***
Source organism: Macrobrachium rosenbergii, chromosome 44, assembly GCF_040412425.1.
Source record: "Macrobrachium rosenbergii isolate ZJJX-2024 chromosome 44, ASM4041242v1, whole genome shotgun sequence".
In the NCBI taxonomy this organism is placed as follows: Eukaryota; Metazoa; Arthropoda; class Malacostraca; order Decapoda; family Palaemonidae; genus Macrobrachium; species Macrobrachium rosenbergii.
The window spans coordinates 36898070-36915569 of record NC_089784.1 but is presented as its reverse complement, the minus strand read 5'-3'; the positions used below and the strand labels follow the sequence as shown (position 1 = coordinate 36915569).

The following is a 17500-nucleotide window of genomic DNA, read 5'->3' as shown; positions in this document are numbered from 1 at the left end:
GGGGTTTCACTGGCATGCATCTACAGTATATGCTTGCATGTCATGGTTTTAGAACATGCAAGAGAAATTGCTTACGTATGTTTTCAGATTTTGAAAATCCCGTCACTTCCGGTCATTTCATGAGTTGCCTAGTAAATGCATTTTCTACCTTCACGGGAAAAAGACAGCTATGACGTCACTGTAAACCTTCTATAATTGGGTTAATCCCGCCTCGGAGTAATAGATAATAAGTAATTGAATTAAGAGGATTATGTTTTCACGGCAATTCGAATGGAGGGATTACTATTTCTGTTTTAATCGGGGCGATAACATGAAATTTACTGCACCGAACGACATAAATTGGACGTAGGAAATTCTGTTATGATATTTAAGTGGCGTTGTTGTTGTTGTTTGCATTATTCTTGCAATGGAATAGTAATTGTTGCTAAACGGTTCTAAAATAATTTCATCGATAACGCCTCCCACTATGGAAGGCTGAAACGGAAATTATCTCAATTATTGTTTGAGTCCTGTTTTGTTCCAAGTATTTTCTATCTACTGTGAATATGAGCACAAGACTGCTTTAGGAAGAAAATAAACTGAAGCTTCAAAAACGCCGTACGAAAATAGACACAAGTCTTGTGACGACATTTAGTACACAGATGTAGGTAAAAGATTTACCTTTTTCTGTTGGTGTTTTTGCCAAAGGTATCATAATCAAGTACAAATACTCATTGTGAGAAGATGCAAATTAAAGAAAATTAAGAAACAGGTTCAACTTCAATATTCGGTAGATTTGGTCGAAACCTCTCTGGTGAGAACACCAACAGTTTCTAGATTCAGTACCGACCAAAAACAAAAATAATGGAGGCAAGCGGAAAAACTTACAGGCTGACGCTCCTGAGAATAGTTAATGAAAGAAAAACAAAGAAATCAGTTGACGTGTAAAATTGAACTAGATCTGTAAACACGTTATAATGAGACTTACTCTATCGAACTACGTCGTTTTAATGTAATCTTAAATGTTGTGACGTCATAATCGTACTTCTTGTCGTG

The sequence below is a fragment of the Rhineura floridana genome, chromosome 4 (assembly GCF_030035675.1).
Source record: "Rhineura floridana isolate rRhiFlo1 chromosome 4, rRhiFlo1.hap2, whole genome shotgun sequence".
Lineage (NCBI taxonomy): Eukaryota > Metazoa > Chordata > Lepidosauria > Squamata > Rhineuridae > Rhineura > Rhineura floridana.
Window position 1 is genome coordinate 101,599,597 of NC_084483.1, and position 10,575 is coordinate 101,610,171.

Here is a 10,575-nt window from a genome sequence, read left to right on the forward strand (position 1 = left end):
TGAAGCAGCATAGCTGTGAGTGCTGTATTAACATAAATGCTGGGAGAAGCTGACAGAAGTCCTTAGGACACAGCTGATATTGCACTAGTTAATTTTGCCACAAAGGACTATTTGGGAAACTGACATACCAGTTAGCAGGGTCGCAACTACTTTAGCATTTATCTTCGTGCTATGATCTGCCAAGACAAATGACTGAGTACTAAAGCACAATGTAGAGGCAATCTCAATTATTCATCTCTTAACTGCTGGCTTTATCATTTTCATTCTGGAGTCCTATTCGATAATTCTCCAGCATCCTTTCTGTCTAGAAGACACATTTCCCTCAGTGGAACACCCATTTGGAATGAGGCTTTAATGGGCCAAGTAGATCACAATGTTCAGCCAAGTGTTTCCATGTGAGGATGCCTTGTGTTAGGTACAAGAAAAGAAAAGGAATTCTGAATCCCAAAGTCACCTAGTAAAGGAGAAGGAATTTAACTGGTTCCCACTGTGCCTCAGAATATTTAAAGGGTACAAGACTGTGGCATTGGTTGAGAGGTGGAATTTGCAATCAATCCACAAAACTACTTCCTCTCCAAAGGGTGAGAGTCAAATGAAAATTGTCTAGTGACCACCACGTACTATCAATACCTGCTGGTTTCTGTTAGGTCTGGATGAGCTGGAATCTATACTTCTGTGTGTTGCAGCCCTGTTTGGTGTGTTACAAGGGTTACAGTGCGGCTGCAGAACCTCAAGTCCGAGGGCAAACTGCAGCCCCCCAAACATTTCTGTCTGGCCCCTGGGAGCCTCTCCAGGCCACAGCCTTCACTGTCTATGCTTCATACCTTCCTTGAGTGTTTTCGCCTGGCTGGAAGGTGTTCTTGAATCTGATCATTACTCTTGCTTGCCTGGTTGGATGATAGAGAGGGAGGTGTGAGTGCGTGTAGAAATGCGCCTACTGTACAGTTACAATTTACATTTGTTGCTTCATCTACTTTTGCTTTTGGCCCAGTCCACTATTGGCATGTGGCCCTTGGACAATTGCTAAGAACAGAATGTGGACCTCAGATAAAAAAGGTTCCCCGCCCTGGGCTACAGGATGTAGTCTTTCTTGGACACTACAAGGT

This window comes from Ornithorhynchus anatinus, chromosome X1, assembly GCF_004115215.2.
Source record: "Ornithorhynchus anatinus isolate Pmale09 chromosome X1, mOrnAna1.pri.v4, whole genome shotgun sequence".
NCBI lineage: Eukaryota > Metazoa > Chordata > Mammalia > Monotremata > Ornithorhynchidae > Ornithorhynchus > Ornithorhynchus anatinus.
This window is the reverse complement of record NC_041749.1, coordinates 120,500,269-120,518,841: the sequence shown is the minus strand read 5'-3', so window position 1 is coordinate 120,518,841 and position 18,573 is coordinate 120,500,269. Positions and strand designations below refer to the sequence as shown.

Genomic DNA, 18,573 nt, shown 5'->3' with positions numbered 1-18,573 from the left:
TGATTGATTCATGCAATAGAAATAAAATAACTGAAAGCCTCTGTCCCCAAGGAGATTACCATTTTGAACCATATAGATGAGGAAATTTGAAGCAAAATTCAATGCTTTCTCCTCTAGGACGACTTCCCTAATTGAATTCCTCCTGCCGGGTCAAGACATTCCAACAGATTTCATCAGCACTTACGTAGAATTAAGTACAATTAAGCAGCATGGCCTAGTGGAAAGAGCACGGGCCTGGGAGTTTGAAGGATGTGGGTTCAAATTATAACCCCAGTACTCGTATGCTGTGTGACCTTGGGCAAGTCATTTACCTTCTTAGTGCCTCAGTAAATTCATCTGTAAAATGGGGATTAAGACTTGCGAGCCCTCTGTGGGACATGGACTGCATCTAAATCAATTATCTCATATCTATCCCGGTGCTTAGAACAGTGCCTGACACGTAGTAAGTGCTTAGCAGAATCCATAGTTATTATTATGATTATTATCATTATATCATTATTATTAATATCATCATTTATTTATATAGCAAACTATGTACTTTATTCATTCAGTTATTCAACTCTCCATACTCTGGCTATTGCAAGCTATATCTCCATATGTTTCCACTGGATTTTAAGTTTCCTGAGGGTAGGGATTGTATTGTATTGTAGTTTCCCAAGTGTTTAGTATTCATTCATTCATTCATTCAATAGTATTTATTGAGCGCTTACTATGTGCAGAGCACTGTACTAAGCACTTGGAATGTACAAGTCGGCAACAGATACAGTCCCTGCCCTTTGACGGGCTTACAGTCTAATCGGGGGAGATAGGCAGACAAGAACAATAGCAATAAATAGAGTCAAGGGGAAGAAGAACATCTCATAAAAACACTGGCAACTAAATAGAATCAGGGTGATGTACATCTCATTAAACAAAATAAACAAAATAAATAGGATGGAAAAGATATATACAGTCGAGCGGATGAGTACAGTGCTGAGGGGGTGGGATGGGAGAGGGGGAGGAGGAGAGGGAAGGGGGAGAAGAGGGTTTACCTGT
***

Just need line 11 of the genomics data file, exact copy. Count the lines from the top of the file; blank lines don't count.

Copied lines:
Here is a 10,575-nt window from a genome sequence, read left to right on the forward strand (position 1 = left end):